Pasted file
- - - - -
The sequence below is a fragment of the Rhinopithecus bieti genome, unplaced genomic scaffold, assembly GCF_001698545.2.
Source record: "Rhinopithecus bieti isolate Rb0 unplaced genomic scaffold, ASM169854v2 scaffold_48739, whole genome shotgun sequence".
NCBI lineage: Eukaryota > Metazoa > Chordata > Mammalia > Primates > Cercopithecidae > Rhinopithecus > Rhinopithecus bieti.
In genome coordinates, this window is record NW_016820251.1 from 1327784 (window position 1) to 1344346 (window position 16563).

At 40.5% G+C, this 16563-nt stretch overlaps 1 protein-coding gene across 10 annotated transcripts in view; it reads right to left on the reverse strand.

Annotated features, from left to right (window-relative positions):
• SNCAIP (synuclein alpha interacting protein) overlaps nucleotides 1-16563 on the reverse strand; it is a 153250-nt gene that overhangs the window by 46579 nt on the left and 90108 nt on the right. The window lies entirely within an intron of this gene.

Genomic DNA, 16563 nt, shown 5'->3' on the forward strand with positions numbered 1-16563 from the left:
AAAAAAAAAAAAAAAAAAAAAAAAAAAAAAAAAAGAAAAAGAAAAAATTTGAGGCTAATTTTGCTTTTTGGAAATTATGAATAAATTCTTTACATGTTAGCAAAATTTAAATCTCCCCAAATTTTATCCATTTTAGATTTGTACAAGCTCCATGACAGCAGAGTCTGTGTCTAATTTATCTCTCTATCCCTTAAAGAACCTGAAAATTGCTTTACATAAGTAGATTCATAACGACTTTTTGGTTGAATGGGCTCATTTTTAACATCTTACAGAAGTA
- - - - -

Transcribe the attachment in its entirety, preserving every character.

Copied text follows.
The sequence below is a fragment of the Rhinopithecus bieti genome, unplaced genomic scaffold, assembly GCF_001698545.2.
Source record: "Rhinopithecus bieti isolate Rb0 unplaced genomic scaffold, ASM169854v2 scaffold_48739, whole genome shotgun sequence".
NCBI lineage: Eukaryota > Metazoa > Chordata > Mammalia > Primates > Cercopithecidae > Rhinopithecus > Rhinopithecus bieti.
In genome coordinates, this window is record NW_016820251.1 from 1327784 (window position 1) to 1344346 (window position 16563).

At 40.5% G+C, this 16563-nt stretch overlaps 1 protein-coding gene across 10 annotated transcripts in view; it reads right to left on the reverse strand.

Annotated features, from left to right (window-relative positions):
• SNCAIP (synuclein alpha interacting protein) overlaps nucleotides 1-16563 on the reverse strand; it is a 153250-nt gene that overhangs the window by 46579 nt on the left and 90108 nt on the right. The window lies entirely within an intron of this gene.

Genomic DNA, 16563 nt, shown 5'->3' on the forward strand with positions numbered 1-16563 from the left:
AAAAAAAAAAAAAAAAAAAAAAAAAAAAAAAAAAGAAAAAGAAAAAATTTGAGGCTAATTTTGCTTTTTGGAAATTATGAATAAATTCTTTACATGTTAGCAAAATTTAAATCTCCCCAAATTTTATCCATTTTAGATTTGTACAAGCTCCATGACAGCAGAGTCTGTGTCTAATTTATCTCTCTATCCCTTAAAGAACCTGAAAATTGCTTTACATAAGTAGATTCATAACGACTTTTTGGTTGAATGGGCTCATTTTTAACATCTTACAGAAGTA